As a guy with a solid tech background and years of experience in the landscape, I had this firm belief that there isn’t much innovation out there to surprise me. And yet, the latest development in mixed reality and AI blows my mind; ground-breaking technologies with the capacity of turning industries upside down, and the world of fashion is no exception to that.
The use of VR/AR/AI technologies in fashion retail is just at the beginning but the potential is absolutely fantastic.
See the adoption of AR in retail to guide buyers towards the location of their favourite garments. See the deployment of 4 Dimensional VR capsules capable of engaging the users’ senses and ‘transport’ them to the manufacturing places of their favourite garments, perfumes, shoes.
Instantly ‘transport’ them anywhere in the world where they can learn more about the story of the brand, and the heritage behind it. Or, see the creation of computer-generated social media influencers and AI-powered avatars; there’s no doubt, the word of fashion is changing.
It is a trend driven by the tech-savvy generation of fashion consumers as expressed on social media. Young fashion buyers seamlessly engage with avatars and adopt them as their non-biased fashion influencers.
And you might say that this is just another trend, or, at its best, a contemporary way of interacting and showcasing who they think they are. However, beyond this idea of ‘another trend’, it has become obvious that a new ‘reality’ is emerging.
A reality of a digital self that makes them forget of their actual self by making the ideal self finally feel real. Tangible, if that even makes sense. And it should, as for the first time in the history of humanity, our digital footprint has become larger than the physical one, turning flesh and bones into ones and zeros.
As such, the next fashion ‘reality’ is the one where we can dress and augment our virtual bodies and digital selves.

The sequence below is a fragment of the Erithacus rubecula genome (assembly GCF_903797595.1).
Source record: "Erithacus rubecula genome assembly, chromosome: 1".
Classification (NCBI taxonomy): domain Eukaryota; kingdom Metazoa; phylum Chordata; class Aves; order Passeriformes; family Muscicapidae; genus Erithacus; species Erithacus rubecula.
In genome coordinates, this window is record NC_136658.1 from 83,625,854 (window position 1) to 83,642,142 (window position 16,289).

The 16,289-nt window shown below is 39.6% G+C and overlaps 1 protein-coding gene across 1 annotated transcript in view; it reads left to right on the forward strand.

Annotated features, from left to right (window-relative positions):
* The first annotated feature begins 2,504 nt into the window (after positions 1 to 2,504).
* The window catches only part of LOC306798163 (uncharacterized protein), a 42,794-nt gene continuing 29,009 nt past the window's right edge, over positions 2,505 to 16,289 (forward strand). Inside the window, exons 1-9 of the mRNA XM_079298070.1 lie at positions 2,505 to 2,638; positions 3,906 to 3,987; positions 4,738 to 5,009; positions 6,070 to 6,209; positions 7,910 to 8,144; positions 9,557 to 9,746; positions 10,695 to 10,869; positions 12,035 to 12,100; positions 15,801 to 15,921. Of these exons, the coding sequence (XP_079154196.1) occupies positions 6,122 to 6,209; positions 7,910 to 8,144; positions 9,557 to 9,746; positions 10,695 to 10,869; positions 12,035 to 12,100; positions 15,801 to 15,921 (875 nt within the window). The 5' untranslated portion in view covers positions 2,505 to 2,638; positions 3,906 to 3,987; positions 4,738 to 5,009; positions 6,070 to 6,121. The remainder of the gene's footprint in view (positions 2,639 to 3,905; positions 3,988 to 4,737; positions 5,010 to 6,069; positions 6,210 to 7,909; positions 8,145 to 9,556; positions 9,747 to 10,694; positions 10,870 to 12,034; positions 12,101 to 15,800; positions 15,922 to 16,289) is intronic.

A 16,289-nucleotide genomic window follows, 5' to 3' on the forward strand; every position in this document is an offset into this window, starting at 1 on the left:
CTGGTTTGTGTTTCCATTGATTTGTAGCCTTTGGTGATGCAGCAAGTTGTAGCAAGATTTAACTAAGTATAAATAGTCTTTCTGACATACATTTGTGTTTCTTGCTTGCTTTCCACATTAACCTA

The current trend of computer-generated garments showcases the emerging path of fashion designed especially for digital self-identities. Digital clothes designed for ‘virtual-egos’, to further allow shoppers engage on another level with their favourite brands, via virtual avatars influencers.
To the previous generations of fashion buyers, used to the physical and palpable fashion garments, such construct of digital self and virtual garments might come across as just another weird, and hopefully fast-passing movement.
However, a growing number of fashion brands are open to the idea of using avatars as fashion influencers and the design of virtual garments by responding to their followers and shoppers with innovative creations in AI and mixed reality. ‘But why?’, you might ask.
Because the merger of physical with digital is the way forward, and the only way to ensure brand survival!
See, for example, Yoox. An Italian e-commerce platform for luxury goods and one of the first companies to test the physical-digital merger with the launch of their Yoox Mirror. A virtual fitting room where shoppers can interact with Daisy, a digital avatar which can be fully customised to resemble the buyer.
Yoox is also a pioneer in AI fashion design, interested in consumers’ value perception of AI designed garments and possibly, in the long term implications of using AI as a salient fashion designer.
Then, it was Gap’s time to start a similar project, by collaborating with Avametric and Google to design one of the most advanced AR dressing room concepts to date.
The shopper selects a desired garment from the catalogue of 3D renders (Gap’s digital stock available via their e-commerce platform) and can customise it further thanks to the digital avatar that’s built according to the user’s personal biometrics and personal information.
Once created the digital avatar can wear/test/try all existing garments on Gap’s database for perfect matching. Moreover, once decided, all garments and accessories can be purchased via the app
Another worth mentioning example comes from Gucci’s digital version of Silicon Valley designed avatar-collection which supports avatar-to-avatar communication.
With over one million customisation options such as eye, skin, and hair colour, up to personality types, Genies allow shoppers to create their versions of themselves.
Once ‘alive’ the shoppers can dress their avatars with over 200 pieces of fashion apparel, all Gucci branded. Moreover, the shoppers can purchase apparel worn by their friends’ avatars, with just one click.
Beyond the implications that will, most likely, arise from the expansion of the self into the digital realm, at both physical fashion consumption and consumer’s mental state, the concept of replacing (partly) physical fashion goods with digital equivalents could shine a new light on the concept of sustainable fashion.